6. Send an invoice: So what do you do if despite all of the previous measures you still are finding yourself not paid? I used to send the person an email the next day. It was so awkward. I didn’t want to be the person that came after people for money. I would put so much effort into phrasing and trying not to offend the person, and also trying to phrase things in a way that would motivate the person to actually pay me. It was stressful. Fortunately, now I just send an invoice through paypal. This is not an advertisement for paypal. I’ve had paypal since 2001 so I use them because it’s convenient to me. If you can think of a better way to send invoices, then go for it. What I do is the next day I log into my paypal account and click “invoice”. I put in the person’s email address, the amount they owe me, and then the reason for the invoice which is usually just “copay” or “cancellation fee”. No more worrying about how to phrase it! Even better, paypal will send them reminders to pay the invoice and it’s a handy way of keeping track of whose paying and who isn’t.
7. Set up recurring payments: Another service of paypal is that you can set up recurring payments for your clients. If your client sees you every week and has a $20 copay, they can set it up that paypal will automatically pay you that $20 every week, or every other week, or once per month. Whichever is easier and makes the most sense. Both you and the client can stop the recurring payments at anytime. This is a good one if you have a client who keeps “forgetting” to pay their copay. Now there’s no excuse. I would hesitate to suggest this at the first session with a new client just as it might seem like too much of a commitment for someone just coming in the door. I personally only use this one with long term clients or with clients who are bad about remembering to pay me.
8. Get a card swiper or smart phone: Therapists are not known to be technology savvy people but it does help to get with the times if you want to get paid. Going back to trying to make sure you’re always paid at the begging of the session: What do you do if a client tells you “Oh, I don’t have any cash on me”? I then ask them “Do you have a smart phone?” If they say yes, I tell them to go to my website and then click the “make a payment” button. They can then pay me through there. Another option is to have a credit card swiper. They make them now where you can just attach it to your own smart phone. Although the invoices are great, nothing beats getting paid right then and there. The “just pay me double next time you’re here” doesn’t always work because some people would rather not come back or just switch to a different therapist than have to pay you.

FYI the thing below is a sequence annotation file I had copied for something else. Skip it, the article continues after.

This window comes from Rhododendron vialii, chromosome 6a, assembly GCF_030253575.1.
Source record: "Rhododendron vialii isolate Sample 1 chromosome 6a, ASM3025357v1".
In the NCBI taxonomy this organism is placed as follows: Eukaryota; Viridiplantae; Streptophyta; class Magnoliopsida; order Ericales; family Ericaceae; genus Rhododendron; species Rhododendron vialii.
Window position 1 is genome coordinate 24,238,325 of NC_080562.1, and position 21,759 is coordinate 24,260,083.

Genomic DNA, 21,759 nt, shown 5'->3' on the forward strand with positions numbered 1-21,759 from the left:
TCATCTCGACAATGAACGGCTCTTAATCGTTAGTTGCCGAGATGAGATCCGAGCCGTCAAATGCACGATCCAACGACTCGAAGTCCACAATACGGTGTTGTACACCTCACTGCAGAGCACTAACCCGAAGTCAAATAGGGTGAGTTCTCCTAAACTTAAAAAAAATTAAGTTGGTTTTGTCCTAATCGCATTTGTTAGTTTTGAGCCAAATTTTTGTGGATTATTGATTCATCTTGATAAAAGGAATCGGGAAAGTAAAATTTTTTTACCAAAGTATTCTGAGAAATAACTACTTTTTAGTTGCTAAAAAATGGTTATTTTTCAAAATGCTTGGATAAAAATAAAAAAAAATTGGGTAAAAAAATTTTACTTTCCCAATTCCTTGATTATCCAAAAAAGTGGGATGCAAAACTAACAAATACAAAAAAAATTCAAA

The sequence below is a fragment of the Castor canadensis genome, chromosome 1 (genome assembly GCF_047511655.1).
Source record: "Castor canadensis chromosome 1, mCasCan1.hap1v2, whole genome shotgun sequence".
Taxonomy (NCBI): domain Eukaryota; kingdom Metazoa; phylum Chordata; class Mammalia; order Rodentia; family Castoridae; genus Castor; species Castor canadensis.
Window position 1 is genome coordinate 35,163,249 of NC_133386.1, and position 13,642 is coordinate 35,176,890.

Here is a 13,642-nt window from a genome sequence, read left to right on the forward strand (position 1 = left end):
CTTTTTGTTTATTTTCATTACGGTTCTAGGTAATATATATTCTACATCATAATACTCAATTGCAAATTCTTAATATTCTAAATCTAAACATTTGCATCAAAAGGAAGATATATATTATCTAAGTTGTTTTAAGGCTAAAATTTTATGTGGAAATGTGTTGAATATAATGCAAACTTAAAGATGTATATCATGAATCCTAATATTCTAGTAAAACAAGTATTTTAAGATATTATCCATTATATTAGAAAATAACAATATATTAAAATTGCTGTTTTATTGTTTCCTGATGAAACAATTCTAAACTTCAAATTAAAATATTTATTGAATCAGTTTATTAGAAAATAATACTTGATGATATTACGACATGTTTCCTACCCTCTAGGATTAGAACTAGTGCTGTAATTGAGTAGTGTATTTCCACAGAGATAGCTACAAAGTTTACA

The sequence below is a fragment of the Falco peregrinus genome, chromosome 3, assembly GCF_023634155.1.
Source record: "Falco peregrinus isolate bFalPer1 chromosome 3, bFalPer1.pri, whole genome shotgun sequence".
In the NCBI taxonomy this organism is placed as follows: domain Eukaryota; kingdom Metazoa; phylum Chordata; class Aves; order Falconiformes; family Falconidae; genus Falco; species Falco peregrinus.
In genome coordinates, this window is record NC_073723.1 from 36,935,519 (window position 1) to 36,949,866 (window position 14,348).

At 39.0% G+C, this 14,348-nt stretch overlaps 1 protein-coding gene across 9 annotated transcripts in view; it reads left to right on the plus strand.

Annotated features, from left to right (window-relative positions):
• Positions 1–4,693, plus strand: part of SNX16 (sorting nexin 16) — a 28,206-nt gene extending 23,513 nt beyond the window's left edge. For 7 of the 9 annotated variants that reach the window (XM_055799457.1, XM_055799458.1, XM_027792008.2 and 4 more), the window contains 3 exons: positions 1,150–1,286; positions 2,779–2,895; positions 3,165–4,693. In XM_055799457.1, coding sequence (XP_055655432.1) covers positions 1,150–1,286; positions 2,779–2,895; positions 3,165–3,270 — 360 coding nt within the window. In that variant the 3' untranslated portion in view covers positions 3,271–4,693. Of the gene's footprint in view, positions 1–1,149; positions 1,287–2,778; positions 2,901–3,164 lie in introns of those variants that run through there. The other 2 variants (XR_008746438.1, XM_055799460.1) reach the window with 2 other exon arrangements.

9. State your fee from the very beginning: I have a cancellation fee and a no-show fee. As difficult as it is to get clients to pay their copays, it’s even more difficult to collect these fees as clients often view it as “you getting paid for doing nothing”. They also often use the excuse “I didn’t know there was a cancellation fee” and so don’t think they should have to pay it because “they didn’t know about it”. My fees are listed in my office policies, on my website, and new clients have to sign two forms agreeing to pay them, but I’ve found that still isn’t enough. Something new I’ve started doing is making sure I discuss them with people right at the very first session. I also remind people in my voicemail message. Reminding people seems to be a good deterrent for last-minute cancellations.